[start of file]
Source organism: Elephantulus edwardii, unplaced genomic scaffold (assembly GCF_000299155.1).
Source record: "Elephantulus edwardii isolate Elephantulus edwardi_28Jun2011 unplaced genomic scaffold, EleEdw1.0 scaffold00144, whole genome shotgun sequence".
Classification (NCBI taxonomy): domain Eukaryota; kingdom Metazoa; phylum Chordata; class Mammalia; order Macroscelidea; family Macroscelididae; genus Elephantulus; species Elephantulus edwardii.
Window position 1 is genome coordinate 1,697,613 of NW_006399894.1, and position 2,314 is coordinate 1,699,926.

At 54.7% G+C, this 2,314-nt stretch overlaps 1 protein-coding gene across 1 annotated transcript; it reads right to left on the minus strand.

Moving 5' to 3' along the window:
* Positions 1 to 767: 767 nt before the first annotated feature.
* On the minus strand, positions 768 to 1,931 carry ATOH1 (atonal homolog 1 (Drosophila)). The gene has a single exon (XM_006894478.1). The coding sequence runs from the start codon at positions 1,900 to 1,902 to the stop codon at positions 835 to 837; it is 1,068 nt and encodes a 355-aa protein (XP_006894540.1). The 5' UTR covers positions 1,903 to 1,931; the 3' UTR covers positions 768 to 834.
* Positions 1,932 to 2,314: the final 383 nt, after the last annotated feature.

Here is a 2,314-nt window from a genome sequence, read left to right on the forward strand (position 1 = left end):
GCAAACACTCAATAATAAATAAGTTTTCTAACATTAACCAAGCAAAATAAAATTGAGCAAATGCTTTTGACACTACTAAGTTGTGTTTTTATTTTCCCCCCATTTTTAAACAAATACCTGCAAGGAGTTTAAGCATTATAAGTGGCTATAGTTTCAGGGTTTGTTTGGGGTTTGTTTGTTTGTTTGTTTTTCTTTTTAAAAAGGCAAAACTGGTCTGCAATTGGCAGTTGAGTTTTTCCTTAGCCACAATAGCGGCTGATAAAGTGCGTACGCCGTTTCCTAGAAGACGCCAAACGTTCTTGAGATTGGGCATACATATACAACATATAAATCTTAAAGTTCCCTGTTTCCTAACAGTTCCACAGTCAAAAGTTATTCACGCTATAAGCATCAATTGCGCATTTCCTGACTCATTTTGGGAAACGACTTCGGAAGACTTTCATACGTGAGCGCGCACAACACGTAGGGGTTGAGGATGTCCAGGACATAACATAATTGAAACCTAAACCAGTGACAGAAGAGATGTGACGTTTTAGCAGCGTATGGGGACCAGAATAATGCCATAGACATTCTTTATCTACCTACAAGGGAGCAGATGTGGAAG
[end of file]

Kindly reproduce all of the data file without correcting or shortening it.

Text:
Source organism: Elephantulus edwardii, unplaced genomic scaffold (assembly GCF_000299155.1).
Source record: "Elephantulus edwardii isolate Elephantulus edwardi_28Jun2011 unplaced genomic scaffold, EleEdw1.0 scaffold00144, whole genome shotgun sequence".
Classification (NCBI taxonomy): domain Eukaryota; kingdom Metazoa; phylum Chordata; class Mammalia; order Macroscelidea; family Macroscelididae; genus Elephantulus; species Elephantulus edwardii.
Window position 1 is genome coordinate 1,697,613 of NW_006399894.1, and position 2,314 is coordinate 1,699,926.

At 54.7% G+C, this 2,314-nt stretch overlaps 1 protein-coding gene across 1 annotated transcript; it reads right to left on the minus strand.

Moving 5' to 3' along the window:
* Positions 1 to 767: 767 nt before the first annotated feature.
* On the minus strand, positions 768 to 1,931 carry ATOH1 (atonal homolog 1 (Drosophila)). The gene has a single exon (XM_006894478.1). The coding sequence runs from the start codon at positions 1,900 to 1,902 to the stop codon at positions 835 to 837; it is 1,068 nt and encodes a 355-aa protein (XP_006894540.1). The 5' UTR covers positions 1,903 to 1,931; the 3' UTR covers positions 768 to 834.
* Positions 1,932 to 2,314: the final 383 nt, after the last annotated feature.

Here is a 2,314-nt window from a genome sequence, read left to right on the forward strand (position 1 = left end):
GCAAACACTCAATAATAAATAAGTTTTCTAACATTAACCAAGCAAAATAAAATTGAGCAAATGCTTTTGACACTACTAAGTTGTGTTTTTATTTTCCCCCCATTTTTAAACAAATACCTGCAAGGAGTTTAAGCATTATAAGTGGCTATAGTTTCAGGGTTTGTTTGGGGTTTGTTTGTTTGTTTGTTTTTCTTTTTAAAAAGGCAAAACTGGTCTGCAATTGGCAGTTGAGTTTTTCCTTAGCCACAATAGCGGCTGATAAAGTGCGTACGCCGTTTCCTAGAAGACGCCAAACGTTCTTGAGATTGGGCATACATATACAACATATAAATCTTAAAGTTCCCTGTTTCCTAACAGTTCCACAGTCAAAAGTTATTCACGCTATAAGCATCAATTGCGCATTTCCTGACTCATTTTGGGAAACGACTTCGGAAGACTTTCATACGTGAGCGCGCACAACACGTAGGGGTTGAGGATGTCCAGGACATAACATAATTGAAACCTAAACCAGTGACAGAAGAGATGTGACGTTTTAGCAGCGTATGGGGACCAGAATAATGCCATAGACATTCTTTATCTACCTACAAGGGAGCAGATGTGGAAG